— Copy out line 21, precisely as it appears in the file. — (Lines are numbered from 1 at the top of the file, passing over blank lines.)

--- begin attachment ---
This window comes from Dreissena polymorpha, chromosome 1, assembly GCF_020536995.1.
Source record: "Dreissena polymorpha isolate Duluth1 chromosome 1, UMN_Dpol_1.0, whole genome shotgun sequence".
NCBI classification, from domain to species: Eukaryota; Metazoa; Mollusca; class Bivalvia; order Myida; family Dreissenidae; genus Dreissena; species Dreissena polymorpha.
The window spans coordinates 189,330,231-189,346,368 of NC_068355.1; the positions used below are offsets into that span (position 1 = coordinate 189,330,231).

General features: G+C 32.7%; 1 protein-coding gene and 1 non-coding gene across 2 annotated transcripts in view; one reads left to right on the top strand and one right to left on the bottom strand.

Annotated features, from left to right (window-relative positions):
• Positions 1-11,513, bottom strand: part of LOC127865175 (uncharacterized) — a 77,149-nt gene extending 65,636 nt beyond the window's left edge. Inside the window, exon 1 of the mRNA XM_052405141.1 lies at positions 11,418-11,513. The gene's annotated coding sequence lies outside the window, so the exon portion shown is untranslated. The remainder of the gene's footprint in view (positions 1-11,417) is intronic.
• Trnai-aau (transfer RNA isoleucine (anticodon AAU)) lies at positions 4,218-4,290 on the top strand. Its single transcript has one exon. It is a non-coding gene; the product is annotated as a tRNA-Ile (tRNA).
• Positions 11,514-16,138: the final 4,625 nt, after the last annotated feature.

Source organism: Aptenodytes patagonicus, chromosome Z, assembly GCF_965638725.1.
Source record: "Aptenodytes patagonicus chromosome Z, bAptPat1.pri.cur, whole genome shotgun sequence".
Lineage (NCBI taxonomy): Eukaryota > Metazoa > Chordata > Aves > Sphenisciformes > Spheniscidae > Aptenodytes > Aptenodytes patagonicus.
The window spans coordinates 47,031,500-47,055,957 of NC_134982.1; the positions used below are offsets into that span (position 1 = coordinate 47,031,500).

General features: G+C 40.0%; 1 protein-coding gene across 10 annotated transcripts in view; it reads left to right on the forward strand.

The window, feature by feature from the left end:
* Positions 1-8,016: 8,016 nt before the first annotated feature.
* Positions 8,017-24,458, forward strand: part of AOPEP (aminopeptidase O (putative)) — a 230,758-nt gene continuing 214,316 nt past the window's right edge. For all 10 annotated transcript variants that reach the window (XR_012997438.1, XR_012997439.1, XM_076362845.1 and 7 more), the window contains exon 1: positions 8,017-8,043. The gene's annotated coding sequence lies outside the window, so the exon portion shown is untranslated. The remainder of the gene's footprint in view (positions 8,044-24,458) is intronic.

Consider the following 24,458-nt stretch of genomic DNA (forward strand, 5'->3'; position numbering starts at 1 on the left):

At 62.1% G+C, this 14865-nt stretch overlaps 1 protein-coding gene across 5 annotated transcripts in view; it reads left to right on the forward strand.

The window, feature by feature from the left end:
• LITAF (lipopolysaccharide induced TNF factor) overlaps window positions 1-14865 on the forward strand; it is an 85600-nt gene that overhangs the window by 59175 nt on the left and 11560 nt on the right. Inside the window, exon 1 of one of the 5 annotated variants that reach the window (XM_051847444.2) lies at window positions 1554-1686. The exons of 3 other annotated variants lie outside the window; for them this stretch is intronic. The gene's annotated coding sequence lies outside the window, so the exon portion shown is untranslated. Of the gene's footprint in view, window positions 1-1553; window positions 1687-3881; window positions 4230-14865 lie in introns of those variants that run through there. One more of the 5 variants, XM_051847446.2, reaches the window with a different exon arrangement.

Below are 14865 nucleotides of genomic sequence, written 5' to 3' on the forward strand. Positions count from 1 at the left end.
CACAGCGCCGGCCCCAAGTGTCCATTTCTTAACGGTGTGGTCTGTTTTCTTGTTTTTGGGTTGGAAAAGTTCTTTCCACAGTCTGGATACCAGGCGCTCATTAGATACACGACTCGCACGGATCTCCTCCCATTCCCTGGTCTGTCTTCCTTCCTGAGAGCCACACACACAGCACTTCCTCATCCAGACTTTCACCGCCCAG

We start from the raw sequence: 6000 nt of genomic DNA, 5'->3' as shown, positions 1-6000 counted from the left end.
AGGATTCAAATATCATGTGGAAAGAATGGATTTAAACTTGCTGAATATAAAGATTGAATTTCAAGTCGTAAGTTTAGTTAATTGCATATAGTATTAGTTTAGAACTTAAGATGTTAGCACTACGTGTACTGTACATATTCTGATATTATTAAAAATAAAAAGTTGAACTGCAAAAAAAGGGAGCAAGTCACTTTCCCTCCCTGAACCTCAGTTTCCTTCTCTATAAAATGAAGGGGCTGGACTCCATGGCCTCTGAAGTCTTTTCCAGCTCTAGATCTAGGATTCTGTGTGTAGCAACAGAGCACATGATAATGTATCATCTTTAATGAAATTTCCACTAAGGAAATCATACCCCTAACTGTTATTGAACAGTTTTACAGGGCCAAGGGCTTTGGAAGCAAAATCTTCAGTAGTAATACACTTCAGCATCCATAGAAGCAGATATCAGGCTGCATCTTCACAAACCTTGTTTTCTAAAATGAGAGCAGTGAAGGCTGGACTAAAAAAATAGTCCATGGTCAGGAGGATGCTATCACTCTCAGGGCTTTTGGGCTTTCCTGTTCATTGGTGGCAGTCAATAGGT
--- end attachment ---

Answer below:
• LITAF (lipopolysaccharide induced TNF factor) overlaps window positions 1-14865 on the forward strand; it is an 85600-nt gene that overhangs the window by 59175 nt on the left and 11560 nt on the right. Inside the window, exon 1 of one of the 5 annotated variants that reach the window (XM_051847444.2) lies at window positions 1554-1686. The exons of 3 other annotated variants lie outside the window; for them this stretch is intronic. The gene's annotated coding sequence lies outside the window, so the exon portion shown is untranslated. Of the gene's footprint in view, window positions 1-1553; window positions 1687-3881; window positions 4230-14865 lie in introns of those variants that run through there. One more of the 5 variants, XM_051847446.2, reaches the window with a different exon arrangement.